The Agony Antagonist

Monday, March 26, 2007

Or maybe don’t tell me about it; frankly, I can scarcely see that it matters

So, Carolyn Hax, eh? Her column is adorably titled “Tell Me About It,” which upon reading I always enter a state of daydream in which teen girls in cheerleader outfits clap rhythmically and chant “Tell me [clap] about it [clap clap], Carolyn [clap] Hax [clap clap]!” I know, I know … it’s weird. I had a Toni Basil obsession as a child, too.

But enough of that. March 25th’s column contains three letters. Let’s see if I can sum them up here. Letter #1 is from Maryland, who writes to say that she’s a divorced adult woman with no interest in a serious relationship. She’s been emailing a divorced adult man, and she would like to meet him and play out in person the sexual fantasy that’s been developing in their heads. Is that okay, she wonders?

Letter #2 concerns a woman who’s at that age when all her friends seem to be having children, and now their lives are changed … for the worse! They don’t have time for her, they can’t go out and party like they used to, and she just can’t relate to them in the same way. “Is this normal?” she asks.

And finally, in Letter #3, Washington writes to say that after a long period of separation, dealing with attorneys, etc., she and her husband are talking about getting back together. But, she queries, what about their friends? What will they say?

Oh wow. If only my problems were so mundane, or my job so fricking easy. Presumably, Carolyn Hax gets numerous letters (or emails, most likely) asking for her advice every week. I assume that she picked these three letters on purpose, leading me to the further assumption that, sometime last week, after partying a great deal, or catching up on the Jericho reruns she’s been Tivoing, she suddenly remembered that she had a deadline to meet, picked the three least-demanding emails from the pile, and spewed forth the meekest form of commonsense advice she could muster. Oh, you know: Two consenting adults, that’s fine, but remember that fantasies are exactly that and it may be or become something else once it leaves the electronic medium you’ve been using! Yes, it’s normal for new parents to act or be forced to act differently than they used to as childless adults (moron). And who cares about what the friends say, but don’t use what they said in support of you (and against your spouse), back when you thought you were getting a divorce, against them now.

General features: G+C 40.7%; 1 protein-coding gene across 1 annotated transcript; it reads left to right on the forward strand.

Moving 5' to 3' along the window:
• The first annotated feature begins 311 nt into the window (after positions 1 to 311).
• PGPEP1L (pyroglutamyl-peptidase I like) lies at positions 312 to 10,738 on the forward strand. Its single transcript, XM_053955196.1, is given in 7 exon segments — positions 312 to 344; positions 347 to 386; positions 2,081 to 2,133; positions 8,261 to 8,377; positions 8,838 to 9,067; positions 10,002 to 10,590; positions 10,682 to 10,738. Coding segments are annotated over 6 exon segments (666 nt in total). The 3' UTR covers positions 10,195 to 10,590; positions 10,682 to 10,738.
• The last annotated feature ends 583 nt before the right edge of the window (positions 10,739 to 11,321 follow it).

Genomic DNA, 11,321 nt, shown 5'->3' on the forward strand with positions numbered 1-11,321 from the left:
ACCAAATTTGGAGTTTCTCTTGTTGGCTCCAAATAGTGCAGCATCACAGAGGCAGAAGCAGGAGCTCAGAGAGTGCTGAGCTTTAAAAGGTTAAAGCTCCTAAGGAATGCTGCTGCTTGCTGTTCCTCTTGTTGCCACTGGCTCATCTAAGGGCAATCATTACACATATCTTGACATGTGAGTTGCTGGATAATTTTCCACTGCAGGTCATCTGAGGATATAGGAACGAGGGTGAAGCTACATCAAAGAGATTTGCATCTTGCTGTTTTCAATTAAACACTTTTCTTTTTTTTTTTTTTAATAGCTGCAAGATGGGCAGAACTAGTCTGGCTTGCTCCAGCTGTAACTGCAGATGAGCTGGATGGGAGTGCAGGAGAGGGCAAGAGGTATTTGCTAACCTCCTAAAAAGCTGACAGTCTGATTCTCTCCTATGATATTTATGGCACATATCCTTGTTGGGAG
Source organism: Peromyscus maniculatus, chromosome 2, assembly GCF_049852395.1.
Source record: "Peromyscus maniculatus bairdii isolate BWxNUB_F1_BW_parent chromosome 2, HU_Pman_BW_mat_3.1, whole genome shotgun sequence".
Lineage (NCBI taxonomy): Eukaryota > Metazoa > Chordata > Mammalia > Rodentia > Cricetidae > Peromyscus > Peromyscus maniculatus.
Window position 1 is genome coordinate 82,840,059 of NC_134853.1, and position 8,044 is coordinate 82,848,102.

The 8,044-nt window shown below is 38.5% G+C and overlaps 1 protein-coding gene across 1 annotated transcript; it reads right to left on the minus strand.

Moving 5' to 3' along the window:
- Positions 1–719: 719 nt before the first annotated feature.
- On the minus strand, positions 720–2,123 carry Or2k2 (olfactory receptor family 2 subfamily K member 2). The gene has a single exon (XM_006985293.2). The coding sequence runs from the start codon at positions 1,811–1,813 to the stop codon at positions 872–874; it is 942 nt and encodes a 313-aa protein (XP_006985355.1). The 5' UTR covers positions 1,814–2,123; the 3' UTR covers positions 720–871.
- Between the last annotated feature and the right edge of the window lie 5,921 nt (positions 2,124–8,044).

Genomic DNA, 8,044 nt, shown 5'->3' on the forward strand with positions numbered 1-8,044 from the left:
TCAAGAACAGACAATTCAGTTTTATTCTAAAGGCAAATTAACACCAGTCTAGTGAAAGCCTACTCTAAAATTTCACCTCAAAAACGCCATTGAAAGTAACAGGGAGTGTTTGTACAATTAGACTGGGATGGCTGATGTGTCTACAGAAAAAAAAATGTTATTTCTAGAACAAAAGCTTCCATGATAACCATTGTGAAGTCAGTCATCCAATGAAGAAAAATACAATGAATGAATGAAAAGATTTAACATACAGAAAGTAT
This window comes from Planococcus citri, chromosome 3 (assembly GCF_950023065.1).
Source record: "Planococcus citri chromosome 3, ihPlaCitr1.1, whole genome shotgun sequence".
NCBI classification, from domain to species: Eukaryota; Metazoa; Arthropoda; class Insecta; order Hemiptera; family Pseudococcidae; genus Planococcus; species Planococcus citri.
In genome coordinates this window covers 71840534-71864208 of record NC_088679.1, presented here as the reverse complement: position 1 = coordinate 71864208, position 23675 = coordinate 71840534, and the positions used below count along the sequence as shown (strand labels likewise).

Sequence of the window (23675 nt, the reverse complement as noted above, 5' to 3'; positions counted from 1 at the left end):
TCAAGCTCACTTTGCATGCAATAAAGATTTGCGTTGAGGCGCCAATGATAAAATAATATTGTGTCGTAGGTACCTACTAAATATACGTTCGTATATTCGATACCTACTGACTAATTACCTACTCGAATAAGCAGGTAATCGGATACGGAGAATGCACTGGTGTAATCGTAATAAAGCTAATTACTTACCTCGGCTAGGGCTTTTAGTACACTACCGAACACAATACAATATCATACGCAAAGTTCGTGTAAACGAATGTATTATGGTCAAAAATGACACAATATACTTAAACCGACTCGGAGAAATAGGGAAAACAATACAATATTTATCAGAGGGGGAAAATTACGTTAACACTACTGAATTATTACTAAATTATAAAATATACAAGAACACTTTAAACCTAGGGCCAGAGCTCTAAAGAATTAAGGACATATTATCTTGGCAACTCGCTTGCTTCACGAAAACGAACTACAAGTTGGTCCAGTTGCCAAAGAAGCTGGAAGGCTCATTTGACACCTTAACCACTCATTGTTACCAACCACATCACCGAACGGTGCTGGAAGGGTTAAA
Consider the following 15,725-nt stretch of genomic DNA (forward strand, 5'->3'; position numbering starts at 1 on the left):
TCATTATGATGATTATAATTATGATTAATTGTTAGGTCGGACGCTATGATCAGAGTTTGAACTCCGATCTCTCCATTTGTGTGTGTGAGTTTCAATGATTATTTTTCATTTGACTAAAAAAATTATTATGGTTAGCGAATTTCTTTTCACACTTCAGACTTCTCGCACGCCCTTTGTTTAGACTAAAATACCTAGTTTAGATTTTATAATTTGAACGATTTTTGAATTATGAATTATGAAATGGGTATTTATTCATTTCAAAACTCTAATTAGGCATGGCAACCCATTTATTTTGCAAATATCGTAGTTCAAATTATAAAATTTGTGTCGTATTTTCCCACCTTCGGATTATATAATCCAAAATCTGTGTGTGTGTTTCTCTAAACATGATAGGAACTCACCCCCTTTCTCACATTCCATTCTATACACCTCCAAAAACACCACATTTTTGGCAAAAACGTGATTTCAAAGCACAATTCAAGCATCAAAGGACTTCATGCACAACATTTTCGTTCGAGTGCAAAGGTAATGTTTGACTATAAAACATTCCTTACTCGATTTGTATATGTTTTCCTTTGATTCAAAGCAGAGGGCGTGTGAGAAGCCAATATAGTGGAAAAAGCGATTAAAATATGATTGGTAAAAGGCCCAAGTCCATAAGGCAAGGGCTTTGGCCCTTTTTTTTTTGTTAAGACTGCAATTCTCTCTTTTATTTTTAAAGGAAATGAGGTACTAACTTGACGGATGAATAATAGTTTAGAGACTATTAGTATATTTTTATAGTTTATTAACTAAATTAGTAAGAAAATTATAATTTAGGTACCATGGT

I have no problem with Carolyn giving the lamest, most obvious advice here, since the advice-seekers in this case were obviously so stupid as to not be able to figure out even the simplest, clearest paths themselves. Next in “Tell Me About It”: A 50-year-old man in Boston wonders if he might consider abandoning the practice of inviting the preteens he meets in online chat rooms to have sex with him, and another guy, in Houston, writes to say: “I’m thirsty. Should I drink some liquid?”

Reading these kinds of exchanges is boring. I say, if you are telling me that you have multiple friends who all have new babies and all have changed in the same few basic ways—staying home with baby, say, instead of going to a smoky bar with you to get drunk and go home with random men at the end of the night—and you can’t figure out that that is normal? Then you, my dearest amiga, do not deserve any friends. In fact, perhaps your friends are using the baby as a convenient excuse to get rid of someone whose stupidity-as-comedy appeal got old years ago.



At March 28, 2007 at 12:20 PM , Blogger George said...

This brings up the question of just who the hell writes in to these people for advice anyway? Even in the case of relatively advanced newsprint advice like Dan Savage I have yet to come across a problem that was so insoluble that only writing to Dan Savage could help. I mean I've run across huge whoppin' meaning of life and eternal strife of the sexes type questions that are indeed insoluble, but no one as far as I can tell has the answers to those and I think Dan would be the first to agree.

As for the lesser problems, any number of obvious problem solving strategies suggest themselves before writing a letter to the columnist. So what is the real motive of the person who seeks advice?

At March 28, 2007 at 5:06 PM , Blogger The Agony Antagonist said...

Well, I was mulling over this exact idea earlier today, and came to much the same conclusion: That people at least should be able to figure these kinds of things out on their own. We've all learned the same Life Lessons from the same TV sitcoms, haven't we? And really, the typical bio of the typical agony aunt shows a decided lack of any authentic expertise (Dickinson and Hax appear to have been journalists and Dan Savage worked at what seems to be a book/video store), so why would anyone feel the need to turn to them for help in their most sensitive problems?

I suspect that one type of person wants to get validation; I'm sure you've seen letters that just come out and ask for this, in fact. "My husband says I'm wrong, but I think I'm right!" Then, most likely, there are some who just want to see themselves in print (and apparently don't have their own blog yet). And ... well, I'm still thinking about this. I think this will be a good topic for an upcoming post, though.


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